My Two Cents

UltraViolet cracked by corporate ultraviolence—so long live digital media in ALL its forms

January 31, 2019 - 2:16 pm   |   by
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You know… Hollywood certainly isn't going out of its way to reassure its consumers that purchasing home video content is a good or safe investment these days, is it?

Now, we are obviously big fans of digital entertainment here at The Digital Bits, whether that entertainment is served up on a disc or a download. After all, the word “digital” is right there in our name and has been since 1997.

And despite the fact that we often expound upon the value of purchasing physical media over digital, we are no strangers to enjoying a good online streaming or download experience. After all, there’s much great digital-only content these days. Movies like Roma on Netflix, TV series like Jack Ryan on Amazon Prime… these wouldn’t exist without those streaming services and you can’t buy either of them on disc. Digital is convenient and it’s awfully nice to be able to access it anywhere from any device.

But like any format, it has its drawbacks… and once again today, those drawbacks have made themselves rather inconveniently obvious for the 30 million customers of DECE’s UltraViolet digital movie locker service. You know… the service that managed all those codes that came on slips of paper with your Blu-ray, DVD, and 4K titles for years. [Read on here...]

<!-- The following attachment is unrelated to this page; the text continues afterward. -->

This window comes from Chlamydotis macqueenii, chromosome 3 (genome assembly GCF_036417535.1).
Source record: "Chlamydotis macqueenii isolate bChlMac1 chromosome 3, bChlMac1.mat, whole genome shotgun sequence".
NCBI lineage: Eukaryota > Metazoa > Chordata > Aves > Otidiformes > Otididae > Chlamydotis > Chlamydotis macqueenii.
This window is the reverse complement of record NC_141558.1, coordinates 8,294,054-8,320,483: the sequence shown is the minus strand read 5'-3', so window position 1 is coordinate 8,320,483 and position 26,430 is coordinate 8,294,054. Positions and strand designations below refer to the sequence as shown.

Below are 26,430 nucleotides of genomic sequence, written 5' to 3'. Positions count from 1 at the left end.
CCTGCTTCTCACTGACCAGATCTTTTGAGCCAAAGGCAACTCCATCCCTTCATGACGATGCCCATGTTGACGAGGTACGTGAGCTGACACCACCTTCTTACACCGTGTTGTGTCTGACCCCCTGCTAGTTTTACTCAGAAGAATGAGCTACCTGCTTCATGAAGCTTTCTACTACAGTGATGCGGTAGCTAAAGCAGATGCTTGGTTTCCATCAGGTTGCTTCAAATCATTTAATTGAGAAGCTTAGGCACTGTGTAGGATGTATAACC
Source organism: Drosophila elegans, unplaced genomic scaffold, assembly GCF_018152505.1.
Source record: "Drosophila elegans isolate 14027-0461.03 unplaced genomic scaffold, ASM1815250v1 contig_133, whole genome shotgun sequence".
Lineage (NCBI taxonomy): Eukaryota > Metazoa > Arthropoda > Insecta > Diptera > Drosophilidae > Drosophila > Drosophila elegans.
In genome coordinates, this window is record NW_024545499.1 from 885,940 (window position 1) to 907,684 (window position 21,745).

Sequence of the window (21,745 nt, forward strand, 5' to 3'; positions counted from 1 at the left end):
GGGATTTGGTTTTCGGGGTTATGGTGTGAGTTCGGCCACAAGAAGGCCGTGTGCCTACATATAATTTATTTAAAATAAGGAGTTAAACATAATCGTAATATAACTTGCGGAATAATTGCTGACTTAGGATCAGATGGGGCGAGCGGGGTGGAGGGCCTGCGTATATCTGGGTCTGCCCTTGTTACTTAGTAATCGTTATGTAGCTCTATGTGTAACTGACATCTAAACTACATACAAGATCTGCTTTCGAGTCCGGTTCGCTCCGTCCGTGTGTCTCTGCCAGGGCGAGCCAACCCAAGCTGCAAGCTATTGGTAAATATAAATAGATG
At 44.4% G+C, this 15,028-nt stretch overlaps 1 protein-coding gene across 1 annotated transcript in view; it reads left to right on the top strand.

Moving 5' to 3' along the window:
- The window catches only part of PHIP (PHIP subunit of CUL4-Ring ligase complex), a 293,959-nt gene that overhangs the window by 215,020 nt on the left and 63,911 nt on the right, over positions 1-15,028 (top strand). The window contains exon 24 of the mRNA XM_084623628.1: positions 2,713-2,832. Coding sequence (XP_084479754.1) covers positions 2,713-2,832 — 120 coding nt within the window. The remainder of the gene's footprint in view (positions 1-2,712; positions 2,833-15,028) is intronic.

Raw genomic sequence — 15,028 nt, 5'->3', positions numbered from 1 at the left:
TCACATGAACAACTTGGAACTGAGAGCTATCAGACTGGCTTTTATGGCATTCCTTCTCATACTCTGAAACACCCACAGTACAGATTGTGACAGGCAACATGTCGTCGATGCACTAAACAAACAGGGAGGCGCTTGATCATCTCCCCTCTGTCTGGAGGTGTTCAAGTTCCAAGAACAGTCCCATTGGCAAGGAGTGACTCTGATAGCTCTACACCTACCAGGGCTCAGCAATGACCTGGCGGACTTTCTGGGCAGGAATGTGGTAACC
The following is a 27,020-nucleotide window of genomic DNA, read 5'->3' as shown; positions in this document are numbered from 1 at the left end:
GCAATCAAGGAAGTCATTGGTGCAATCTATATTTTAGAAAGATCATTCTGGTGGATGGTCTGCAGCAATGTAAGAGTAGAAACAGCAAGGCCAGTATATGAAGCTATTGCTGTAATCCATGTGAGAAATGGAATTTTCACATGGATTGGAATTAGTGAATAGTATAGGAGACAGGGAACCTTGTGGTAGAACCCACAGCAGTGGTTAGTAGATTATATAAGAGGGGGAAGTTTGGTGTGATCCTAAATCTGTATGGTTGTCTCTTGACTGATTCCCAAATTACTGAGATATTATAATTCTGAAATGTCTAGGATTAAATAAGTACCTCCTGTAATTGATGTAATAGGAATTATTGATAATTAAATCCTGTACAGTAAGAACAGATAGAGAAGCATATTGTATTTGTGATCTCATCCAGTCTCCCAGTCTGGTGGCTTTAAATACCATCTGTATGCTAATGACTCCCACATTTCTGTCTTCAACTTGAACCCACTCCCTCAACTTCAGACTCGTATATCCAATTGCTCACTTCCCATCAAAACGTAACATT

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Per Variety this morning, the Digital Entertainment Content Ecosystem has decided to shut down the UltraViolet service altogether. This will officially happen on 7/31/19.

What does this mean? Customers are advised to make sure that their digital libraries “are connected to the service of at least one retailer” which should allow them to continue accessing at least most of their content. Per an online FAQ posted today regarding the shutdown, UltraViolet says:

“In most cases, your movies and TV shows will be available via the retailers linked to your UltraViolet Library at the time of UltraViolet shutdown. Linking to additional retailers can maximize your access to your Library and help avoid potential disruption. Visit for a list of retailers.”

They additionally advise that:

“In most cases, we anticipate very little impact, particularly in the United States. Most, and perhaps all, existing rights in UltraViolet Libraries currently available through your linked retailers that are still operating should continue to be available from those retailers. While there could be some disruption, we do not anticipate this on a broad scale and are working diligently to minimize and avoid such instances.”